“One thing is sure. Democracy is doomed. This is our last election. It is fascism or communism. We are at the crossroads — I take the road to fascism”. — Father Charles Coughlin, 1936

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In a day of stark images, one symbolized American descent like no other: the busts and portraits of patriots past gazing down from the walls at a lone terrorist walking through the halls of the Capitol, a large Confederate flag unfurled behind him. One hundred and sixty years have now passed since Abraham Lincoln gazed out at the Potomac in early 1861, anxiously awaiting the arrival of federal troops to save Washington from insurrectionists. It was saved then. …

“But are there not many fascists in your country?”

“There are many who do not know they are fascists but will find it out when the times comes.”

- Ernest Hemingway, For Whom the Bell Tolls (1940)

Now? Of all fucking times, now? A variation, perhaps less profane, perhaps tinged more with sadness than rage, went through the minds of millions of Americans when the inevitable became reality. A century ago, German Chancellor Otto von Bismarck observed a young republic touched by the magic of luck and memorably remarked “God has a special providence for fools, drunkards, and the United States of America.” Once wonders what his latter-day successor Angela Merkel, the last remaining Atlanticist leader upholding the world built by an optimistic, can-do America now long past, must think of the luck of Americans now. In a year when voting in massive numbers is the last stopgap before the irrevocable stain of Putinism becomes too embedded to dislodge, we’re faced with a highly contagious pandemic and a massively, and deliberately underfunded post office. In a year where the litigation is all but certain to decide the thin veneer of legality within which Trump hopes to cloak his purported re-election, the death of Ruth Bader Ginsburg removes the clearest voice on the Court for fairness and adherence to Constitutional norms, her absence certain to be filled by a sprightly young cheerleader for untrammeled executive power (so long as the presidency is held by a Republican, that is). …

American history is longer, larger, more various, more beautiful, and more terrible than anything anyone has ever said about it.”- James Baldwin

In a year when we are reminded again that events on the far side of the world can impact our lives with terrifying speed and calamitous effect, perhaps it is appropriate that the pithiest explanation of the American divide came not from an American, but from Marion Marechel, a French politician espousing the same archnationalist plague that has infected democracies across the globe. …

South of Najaf, Iraq in 2003, General David Petraeus asked the question which would serve as an early epitaph for the entire American misadventure in Iraq: “Tell me how this ends.” Today, Americans are asking the same question about a very different enemy.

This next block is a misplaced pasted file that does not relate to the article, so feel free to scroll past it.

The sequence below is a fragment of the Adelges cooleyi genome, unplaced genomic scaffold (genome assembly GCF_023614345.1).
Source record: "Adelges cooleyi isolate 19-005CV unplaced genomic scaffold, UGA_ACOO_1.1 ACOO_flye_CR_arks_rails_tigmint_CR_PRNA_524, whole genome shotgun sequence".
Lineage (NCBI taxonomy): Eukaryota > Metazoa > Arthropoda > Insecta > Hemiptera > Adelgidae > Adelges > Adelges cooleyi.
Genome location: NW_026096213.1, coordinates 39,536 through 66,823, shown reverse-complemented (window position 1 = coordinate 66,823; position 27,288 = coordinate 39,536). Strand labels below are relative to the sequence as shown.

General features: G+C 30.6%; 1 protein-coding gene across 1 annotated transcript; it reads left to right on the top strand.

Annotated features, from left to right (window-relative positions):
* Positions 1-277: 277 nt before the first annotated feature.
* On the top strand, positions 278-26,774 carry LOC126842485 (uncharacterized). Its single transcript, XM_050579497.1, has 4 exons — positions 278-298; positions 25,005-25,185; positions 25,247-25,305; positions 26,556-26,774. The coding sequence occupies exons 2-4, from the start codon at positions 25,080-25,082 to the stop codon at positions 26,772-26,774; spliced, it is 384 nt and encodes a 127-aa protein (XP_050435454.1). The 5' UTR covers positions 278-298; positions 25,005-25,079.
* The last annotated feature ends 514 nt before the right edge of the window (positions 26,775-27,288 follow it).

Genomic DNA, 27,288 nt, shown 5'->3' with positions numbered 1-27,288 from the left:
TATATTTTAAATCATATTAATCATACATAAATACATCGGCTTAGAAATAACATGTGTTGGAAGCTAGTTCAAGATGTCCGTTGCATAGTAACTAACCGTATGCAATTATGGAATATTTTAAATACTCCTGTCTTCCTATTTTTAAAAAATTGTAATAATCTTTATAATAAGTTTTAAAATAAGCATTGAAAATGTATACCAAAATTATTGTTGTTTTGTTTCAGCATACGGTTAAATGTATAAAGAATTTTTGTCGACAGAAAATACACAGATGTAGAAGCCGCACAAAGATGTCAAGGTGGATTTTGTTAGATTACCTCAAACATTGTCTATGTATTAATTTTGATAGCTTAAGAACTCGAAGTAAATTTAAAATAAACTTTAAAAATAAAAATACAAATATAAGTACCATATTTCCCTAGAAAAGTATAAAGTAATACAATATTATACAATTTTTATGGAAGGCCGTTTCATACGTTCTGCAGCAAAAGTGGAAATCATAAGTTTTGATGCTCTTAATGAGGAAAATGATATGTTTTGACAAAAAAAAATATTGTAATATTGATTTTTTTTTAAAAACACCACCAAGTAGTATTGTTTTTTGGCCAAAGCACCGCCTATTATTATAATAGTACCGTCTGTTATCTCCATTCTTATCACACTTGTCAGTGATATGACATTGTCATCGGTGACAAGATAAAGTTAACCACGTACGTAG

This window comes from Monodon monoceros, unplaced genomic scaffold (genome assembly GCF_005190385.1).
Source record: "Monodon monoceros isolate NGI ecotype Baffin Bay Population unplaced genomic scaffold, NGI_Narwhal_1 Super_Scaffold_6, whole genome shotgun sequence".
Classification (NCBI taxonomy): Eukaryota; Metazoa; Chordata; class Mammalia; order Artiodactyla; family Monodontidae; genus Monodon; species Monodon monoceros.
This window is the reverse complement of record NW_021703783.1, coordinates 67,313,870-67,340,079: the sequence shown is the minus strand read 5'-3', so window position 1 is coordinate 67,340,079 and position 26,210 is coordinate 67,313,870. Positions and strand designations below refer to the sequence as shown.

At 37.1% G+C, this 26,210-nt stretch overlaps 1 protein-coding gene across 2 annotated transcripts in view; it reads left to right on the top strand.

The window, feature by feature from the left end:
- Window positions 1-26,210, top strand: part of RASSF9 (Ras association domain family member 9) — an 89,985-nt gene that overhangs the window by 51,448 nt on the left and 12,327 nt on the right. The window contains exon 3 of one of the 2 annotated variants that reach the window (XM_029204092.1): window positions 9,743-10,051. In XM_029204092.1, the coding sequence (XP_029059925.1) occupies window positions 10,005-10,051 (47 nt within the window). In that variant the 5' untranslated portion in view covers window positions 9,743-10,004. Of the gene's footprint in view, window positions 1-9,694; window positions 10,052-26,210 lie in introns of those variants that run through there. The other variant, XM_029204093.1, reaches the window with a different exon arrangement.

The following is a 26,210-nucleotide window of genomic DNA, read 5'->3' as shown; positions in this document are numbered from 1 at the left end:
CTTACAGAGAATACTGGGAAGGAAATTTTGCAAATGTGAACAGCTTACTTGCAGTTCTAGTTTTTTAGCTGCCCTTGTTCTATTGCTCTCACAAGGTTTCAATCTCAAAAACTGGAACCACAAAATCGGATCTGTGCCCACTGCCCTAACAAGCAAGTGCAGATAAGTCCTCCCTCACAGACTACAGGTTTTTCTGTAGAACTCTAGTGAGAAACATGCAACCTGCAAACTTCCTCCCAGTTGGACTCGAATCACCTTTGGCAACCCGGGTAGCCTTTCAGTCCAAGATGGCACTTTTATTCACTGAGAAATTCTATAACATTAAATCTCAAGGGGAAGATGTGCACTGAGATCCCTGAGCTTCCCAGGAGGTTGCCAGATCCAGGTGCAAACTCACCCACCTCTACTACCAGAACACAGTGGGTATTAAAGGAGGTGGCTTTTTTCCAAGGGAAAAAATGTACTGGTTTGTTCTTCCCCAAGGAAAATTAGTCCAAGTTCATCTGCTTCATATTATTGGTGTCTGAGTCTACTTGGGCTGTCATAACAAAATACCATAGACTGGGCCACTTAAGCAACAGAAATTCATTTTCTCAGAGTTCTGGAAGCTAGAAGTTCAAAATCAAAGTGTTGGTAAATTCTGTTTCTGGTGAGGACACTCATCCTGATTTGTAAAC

Every so often, an event occurs which, like the receding of the tide, exposes the detritus left behind. As we watch the world pass by, day by day through the windows of our homes, Americans are being forced to confront the cracks increasingly present in the national façade. Even as our ship of state has taken on water, the lives of ordinary Americans receding further from the sunny shores, we have clung to narratives of exceptionalism, of a higher reality that existed over the horizon. As COVID reshapes our world and challenges our future, reality has taken the brunt of a bracing confrontation with myth. For if anything has been proven by the extraordinary events of the past two months, it is that the America we half-thought and half-hoped existed was a fading mirage. The COVID crisis has dissolved our recent perceptions in an acid bath and instead, America the fragile has stepped out the shower without a towel in sight. …

Sometimes, the new looks a lot like the familiar. For those over 40, the sight of a septuagenarian Republican president shrugging off a rising health threat which contradicts his ideological predispositions is déjà vu all over again. Today, it’s Donald Trump and his brazen, almost impressive attempts to walk the tightrope of downplaying the threat of the virus while simultaneously taking credit for aggressive steps to stop it, all while locking reality within the prison of his pre-existing worldview: that whatever the circumstance, the Democrats and the media collectively are endeavoring to undermine him. Then, of course, it was Ronald Reagan, and his more genteel elective avoidance of gazing too seriously at the earliest rise of the AIDS epidemic. While the times are different, as is the bug, some of the lessons learned from the past are timeless. …

Pelosi doesn’t want to hand over The Articles of Impeachment, which were fraudulently produced by corrupt politicians like Shifty Schiff in the first place, because after all of these years of investigations and persecution, they show no crimes and are a joke and a scam!- Donald Trump, Jan 9, 2020